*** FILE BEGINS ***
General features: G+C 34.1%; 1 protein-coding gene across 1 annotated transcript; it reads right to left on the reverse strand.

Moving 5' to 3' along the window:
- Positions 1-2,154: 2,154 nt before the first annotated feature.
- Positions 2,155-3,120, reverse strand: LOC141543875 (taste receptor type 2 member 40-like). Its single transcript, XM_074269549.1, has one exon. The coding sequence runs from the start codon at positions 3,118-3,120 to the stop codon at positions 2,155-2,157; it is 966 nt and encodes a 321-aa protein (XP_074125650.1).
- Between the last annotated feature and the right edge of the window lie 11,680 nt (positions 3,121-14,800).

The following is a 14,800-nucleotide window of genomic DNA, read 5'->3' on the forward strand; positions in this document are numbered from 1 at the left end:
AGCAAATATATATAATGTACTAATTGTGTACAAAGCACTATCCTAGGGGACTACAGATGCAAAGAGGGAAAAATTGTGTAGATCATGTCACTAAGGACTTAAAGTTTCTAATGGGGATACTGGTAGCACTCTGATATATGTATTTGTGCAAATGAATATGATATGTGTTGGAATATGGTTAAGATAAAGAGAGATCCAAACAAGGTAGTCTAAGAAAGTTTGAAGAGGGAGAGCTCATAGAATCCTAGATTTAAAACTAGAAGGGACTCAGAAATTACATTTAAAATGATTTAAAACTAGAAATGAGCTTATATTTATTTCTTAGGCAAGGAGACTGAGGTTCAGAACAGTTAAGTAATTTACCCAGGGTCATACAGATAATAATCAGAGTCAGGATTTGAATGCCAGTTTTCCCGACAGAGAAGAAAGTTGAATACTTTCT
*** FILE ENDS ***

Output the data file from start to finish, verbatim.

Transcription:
General features: G+C 34.1%; 1 protein-coding gene across 1 annotated transcript; it reads right to left on the reverse strand.

Moving 5' to 3' along the window:
- Positions 1-2,154: 2,154 nt before the first annotated feature.
- Positions 2,155-3,120, reverse strand: LOC141543875 (taste receptor type 2 member 40-like). Its single transcript, XM_074269549.1, has one exon. The coding sequence runs from the start codon at positions 3,118-3,120 to the stop codon at positions 2,155-2,157; it is 966 nt and encodes a 321-aa protein (XP_074125650.1).
- Between the last annotated feature and the right edge of the window lie 11,680 nt (positions 3,121-14,800).

The following is a 14,800-nucleotide window of genomic DNA, read 5'->3' on the forward strand; positions in this document are numbered from 1 at the left end:
AGCAAATATATATAATGTACTAATTGTGTACAAAGCACTATCCTAGGGGACTACAGATGCAAAGAGGGAAAAATTGTGTAGATCATGTCACTAAGGACTTAAAGTTTCTAATGGGGATACTGGTAGCACTCTGATATATGTATTTGTGCAAATGAATATGATATGTGTTGGAATATGGTTAAGATAAAGAGAGATCCAAACAAGGTAGTCTAAGAAAGTTTGAAGAGGGAGAGCTCATAGAATCCTAGATTTAAAACTAGAAGGGACTCAGAAATTACATTTAAAATGATTTAAAACTAGAAATGAGCTTATATTTATTTCTTAGGCAAGGAGACTGAGGTTCAGAACAGTTAAGTAATTTACCCAGGGTCATACAGATAATAATCAGAGTCAGGATTTGAATGCCAGTTTTCCCGACAGAGAAGAAAGTTGAATACTTTCT